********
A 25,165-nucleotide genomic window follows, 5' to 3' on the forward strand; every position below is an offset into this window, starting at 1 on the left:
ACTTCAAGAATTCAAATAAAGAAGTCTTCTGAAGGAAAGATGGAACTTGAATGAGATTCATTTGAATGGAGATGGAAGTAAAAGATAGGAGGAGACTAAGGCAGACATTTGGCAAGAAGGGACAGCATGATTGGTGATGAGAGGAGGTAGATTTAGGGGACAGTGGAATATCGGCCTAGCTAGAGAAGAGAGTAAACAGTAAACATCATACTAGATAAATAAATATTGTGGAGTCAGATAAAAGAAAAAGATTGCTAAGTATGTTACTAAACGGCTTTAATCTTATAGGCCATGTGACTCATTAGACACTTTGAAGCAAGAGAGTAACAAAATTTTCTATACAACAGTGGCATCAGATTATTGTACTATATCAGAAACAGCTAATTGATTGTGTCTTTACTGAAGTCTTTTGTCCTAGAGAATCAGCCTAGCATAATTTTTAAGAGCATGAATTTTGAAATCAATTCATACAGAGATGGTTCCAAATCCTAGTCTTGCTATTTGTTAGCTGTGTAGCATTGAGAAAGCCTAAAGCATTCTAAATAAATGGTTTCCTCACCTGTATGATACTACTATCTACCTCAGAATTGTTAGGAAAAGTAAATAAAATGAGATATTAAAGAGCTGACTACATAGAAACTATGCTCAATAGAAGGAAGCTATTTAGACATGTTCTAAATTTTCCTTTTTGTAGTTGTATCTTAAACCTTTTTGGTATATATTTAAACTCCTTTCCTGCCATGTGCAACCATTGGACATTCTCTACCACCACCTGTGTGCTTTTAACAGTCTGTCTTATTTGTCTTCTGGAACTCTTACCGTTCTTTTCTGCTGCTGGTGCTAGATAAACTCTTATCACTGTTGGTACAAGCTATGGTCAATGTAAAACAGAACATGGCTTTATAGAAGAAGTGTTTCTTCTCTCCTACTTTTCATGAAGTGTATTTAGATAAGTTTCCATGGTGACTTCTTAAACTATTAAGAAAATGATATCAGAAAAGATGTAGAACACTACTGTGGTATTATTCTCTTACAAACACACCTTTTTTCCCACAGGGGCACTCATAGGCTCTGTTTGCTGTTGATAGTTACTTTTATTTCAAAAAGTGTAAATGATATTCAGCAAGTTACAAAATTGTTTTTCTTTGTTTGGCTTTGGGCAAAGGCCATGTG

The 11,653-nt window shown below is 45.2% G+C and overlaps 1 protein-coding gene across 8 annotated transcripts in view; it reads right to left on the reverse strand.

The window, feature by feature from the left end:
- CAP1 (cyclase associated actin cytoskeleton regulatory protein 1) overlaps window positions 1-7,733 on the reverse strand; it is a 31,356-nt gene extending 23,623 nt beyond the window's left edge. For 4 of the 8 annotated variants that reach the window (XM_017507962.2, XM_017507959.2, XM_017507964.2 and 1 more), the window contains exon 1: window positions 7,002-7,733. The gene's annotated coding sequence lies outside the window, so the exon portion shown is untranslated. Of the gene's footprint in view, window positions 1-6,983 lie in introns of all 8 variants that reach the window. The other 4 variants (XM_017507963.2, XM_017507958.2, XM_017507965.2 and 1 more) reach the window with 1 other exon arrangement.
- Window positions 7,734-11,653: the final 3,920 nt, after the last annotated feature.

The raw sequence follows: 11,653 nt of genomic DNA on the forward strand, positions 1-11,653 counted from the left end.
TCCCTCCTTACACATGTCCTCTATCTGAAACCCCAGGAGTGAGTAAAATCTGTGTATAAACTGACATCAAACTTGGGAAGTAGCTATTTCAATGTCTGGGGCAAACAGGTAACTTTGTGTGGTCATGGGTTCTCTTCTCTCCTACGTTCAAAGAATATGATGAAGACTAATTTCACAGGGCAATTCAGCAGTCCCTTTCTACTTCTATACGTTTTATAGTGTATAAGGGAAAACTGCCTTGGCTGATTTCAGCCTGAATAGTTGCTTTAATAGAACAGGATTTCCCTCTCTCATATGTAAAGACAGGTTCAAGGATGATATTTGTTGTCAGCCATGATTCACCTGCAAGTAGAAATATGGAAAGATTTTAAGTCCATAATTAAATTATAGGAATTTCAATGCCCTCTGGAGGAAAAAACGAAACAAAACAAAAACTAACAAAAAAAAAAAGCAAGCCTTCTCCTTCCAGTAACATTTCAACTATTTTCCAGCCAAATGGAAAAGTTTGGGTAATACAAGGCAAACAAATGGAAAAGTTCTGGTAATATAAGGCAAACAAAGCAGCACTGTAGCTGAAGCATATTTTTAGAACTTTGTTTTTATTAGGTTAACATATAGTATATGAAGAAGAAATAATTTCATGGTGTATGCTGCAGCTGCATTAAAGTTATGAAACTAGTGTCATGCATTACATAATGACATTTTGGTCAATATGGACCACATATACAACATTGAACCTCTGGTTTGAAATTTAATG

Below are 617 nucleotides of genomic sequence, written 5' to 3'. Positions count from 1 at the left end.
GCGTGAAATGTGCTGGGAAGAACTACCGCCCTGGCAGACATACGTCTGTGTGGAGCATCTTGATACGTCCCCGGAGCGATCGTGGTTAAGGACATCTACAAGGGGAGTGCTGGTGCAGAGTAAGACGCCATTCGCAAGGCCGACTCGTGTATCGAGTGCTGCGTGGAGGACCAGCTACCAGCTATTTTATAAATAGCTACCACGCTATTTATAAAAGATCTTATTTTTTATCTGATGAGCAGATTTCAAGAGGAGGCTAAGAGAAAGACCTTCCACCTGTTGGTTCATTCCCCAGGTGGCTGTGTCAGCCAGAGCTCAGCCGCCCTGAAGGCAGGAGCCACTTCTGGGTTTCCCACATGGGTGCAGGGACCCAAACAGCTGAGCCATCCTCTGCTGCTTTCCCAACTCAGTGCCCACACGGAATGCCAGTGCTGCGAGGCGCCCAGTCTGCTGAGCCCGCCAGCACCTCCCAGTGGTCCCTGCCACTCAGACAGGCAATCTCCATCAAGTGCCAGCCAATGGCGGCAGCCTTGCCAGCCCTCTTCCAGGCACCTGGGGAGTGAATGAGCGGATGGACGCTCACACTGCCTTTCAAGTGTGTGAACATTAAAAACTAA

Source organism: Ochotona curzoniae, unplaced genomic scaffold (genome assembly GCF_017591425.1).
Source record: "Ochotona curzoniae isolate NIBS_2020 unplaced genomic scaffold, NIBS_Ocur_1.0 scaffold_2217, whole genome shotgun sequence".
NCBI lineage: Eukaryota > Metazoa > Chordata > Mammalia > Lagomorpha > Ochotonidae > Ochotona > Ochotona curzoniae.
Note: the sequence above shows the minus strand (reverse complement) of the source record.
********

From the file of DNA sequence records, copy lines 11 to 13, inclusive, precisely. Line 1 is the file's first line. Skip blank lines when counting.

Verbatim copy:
Source organism: Ochotona curzoniae, unplaced genomic scaffold (genome assembly GCF_017591425.1).
Source record: "Ochotona curzoniae isolate NIBS_2020 unplaced genomic scaffold, NIBS_Ocur_1.0 scaffold_2217, whole genome shotgun sequence".
NCBI lineage: Eukaryota > Metazoa > Chordata > Mammalia > Lagomorpha > Ochotonidae > Ochotona > Ochotona curzoniae.